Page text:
One of the constants of street rallies is the use of guards. Their use really became significant with the People’s Alliance for Democracy. These guards are sometimes tough guys who might be little more than hired thugs. Others are no doubt also driven by by political allegiance. At the sharp end of the anti-democrat rallies, the guards and other toughs associated with them have been leading the charge on violent attacks on police, red shirts and bystanders.
As the guards have become more significant and as “security” concerns have been raised, the guards have become a law unto themselves. PPT provides three examples.
First, at Prachatai, there is a story PPT should have mentioned previously, but neglected it due to other demands. The story is of Kamthong Somchai from 17 January, who is a garbage collector and seller. Wearing a shirt with the slogan “We love Yingluck; we love Democracy,” which he had received during an election campaign, he was “[c]aptured by a group of alleged PDRC guards, he was asked if he was a red-shirt supporter…”.
Kamthong’s positive response led to him being “tortured and beaten for several hours, and blacked out several times. He was later released. His tricycle, wallet and ID card were taken along with 3000 baht in cash.”
Second, at Khaosod it is reported that a “pair of undercover policemen have been hospitalised after they were tortured by anti-government protesters on Chaeng Wattana Road…”. The report states that the cops were “captured by protest guards … as they were gathering intelligence among the anti-government protesters…”.
Remarkably, as seen in the picture below, they were “blindfolded and brought before Buddha Issara, Buddhist monk and core leader” of the anti-democrats in this area. Even more remarkably, the “monk interrogated the policemen until they admitted they were undercover cops sent to monitor the protests.”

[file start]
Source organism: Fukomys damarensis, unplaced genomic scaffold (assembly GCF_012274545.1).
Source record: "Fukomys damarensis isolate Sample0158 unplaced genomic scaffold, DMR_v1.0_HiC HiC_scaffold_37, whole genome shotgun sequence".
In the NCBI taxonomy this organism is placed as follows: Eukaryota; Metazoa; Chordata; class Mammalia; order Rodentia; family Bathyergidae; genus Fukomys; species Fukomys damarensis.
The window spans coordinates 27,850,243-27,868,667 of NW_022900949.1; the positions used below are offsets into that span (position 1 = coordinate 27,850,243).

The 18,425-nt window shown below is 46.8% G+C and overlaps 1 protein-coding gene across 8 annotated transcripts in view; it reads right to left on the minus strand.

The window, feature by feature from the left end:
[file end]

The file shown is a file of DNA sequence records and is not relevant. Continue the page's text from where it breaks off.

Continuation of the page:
The idea of a monk undertaking police-like interrogations seems bizarre. The anti-democrats take the view that their correctness provides them the necessary moral position to act as if state officials like police, prosecutors and so on.
It is also reported that:
PCAD guards also searched the officer′s mobile phones and found their LINE messages discussing the M79 grenade attack near PCAD rally site on 8 February, which offended the guards….
A group of anti-government guards also allegedly assaulted the 2 policemen before they eventually handed the pair back to the police force in the evening.
The picture of an organized group beating people who are held prisoners, monks interrogating them and guards being able to capture and search them says much.
Third, in a story at the Bangkok Post, this is taken further, with the “Network of Students and People for Reform of Thailand,” storming the Ministry of Industry and the Department of Mineral Resources. They demanded that “officials who were working to leave the building within 10 minutes.”
Clearly intimidating the officials, those who left “were also searched by the protesters who did not want them to take documents out of their office.” The idea that these thugs have any right to search anybody undertaking their official duties in government offices is remarkable.
Clearly these thuggish guards believe they are the law and act as the Nazi Brown Shirts did in the rise of Hitler. Back then, the Sturmabteilung (SA) had, as their “main assignments … providing protection for Nazi rallies and assemblies, disrupting the meetings of the opposing parties, fighting against the paramilitary units of the opposing parties … and intimidating [declared opponents]…”. That sounds exactly like the anti-democrat guards.